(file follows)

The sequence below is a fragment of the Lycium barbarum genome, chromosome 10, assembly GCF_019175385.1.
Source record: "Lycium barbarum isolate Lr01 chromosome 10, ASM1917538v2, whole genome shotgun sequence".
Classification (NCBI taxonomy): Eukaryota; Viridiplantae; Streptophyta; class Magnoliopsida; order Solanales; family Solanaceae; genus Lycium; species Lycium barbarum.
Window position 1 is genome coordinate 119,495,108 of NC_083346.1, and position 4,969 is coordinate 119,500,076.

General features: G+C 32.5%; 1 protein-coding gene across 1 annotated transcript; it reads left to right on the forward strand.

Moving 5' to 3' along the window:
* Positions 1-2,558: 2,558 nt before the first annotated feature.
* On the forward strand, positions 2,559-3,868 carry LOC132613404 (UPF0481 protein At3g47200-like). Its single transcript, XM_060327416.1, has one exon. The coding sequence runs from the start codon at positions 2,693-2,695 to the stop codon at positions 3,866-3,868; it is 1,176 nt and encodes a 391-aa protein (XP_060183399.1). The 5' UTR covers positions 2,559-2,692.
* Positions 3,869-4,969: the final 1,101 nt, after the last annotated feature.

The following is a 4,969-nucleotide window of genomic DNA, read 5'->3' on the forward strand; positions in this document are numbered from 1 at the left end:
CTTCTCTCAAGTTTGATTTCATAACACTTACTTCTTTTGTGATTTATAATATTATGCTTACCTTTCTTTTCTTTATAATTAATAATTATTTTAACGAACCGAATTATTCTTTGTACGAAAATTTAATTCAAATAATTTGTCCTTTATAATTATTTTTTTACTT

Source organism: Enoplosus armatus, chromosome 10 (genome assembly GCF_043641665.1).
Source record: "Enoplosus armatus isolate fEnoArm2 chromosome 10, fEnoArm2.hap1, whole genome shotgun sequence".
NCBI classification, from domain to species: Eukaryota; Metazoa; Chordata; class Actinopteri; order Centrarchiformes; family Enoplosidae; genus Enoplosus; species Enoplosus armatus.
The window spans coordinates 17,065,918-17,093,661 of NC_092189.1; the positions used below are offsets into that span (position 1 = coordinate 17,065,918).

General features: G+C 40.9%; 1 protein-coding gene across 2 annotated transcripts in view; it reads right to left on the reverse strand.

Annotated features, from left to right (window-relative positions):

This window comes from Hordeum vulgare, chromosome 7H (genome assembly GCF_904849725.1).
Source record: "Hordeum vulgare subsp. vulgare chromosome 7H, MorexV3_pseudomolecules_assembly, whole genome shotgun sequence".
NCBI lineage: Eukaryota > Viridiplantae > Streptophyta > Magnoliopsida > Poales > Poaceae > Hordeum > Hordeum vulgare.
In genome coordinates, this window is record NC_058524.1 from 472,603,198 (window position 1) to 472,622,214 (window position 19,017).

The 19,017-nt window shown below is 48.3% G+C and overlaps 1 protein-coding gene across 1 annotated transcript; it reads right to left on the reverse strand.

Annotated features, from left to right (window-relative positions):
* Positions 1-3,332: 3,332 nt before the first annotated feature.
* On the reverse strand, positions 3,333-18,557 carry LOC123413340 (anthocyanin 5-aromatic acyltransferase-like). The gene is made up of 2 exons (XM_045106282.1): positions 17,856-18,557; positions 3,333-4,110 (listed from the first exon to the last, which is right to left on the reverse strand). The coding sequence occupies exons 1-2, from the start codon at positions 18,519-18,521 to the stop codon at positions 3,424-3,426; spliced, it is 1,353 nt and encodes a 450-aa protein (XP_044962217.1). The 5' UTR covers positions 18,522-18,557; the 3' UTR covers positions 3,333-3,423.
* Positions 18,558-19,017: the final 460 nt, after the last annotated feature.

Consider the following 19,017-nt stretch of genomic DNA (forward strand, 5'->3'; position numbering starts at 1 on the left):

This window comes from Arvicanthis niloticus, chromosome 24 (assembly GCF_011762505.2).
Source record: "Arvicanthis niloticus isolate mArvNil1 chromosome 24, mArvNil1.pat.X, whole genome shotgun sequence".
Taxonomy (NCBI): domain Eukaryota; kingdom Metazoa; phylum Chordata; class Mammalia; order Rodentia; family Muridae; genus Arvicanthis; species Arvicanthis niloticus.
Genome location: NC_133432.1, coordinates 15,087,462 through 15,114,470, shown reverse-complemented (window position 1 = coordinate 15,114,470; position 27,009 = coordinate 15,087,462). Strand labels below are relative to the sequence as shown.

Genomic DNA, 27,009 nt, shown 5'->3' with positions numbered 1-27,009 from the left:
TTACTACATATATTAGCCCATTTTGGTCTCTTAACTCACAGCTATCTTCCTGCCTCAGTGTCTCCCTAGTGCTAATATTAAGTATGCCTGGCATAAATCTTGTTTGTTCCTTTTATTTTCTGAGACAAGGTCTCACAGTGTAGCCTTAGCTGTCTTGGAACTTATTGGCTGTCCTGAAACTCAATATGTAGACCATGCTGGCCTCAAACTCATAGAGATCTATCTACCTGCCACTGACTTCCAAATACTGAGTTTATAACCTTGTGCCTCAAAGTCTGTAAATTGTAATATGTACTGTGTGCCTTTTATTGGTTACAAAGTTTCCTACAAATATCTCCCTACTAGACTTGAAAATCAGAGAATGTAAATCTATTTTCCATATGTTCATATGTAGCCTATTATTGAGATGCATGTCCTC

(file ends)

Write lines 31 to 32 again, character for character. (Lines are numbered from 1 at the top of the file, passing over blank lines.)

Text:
Genome location: NC_133432.1, coordinates 15,087,462 through 15,114,470, shown reverse-complemented (window position 1 = coordinate 15,114,470; position 27,009 = coordinate 15,087,462). Strand labels below are relative to the sequence as shown.

Genomic DNA, 27,009 nt, shown 5'->3' with positions numbered 1-27,009 from the left: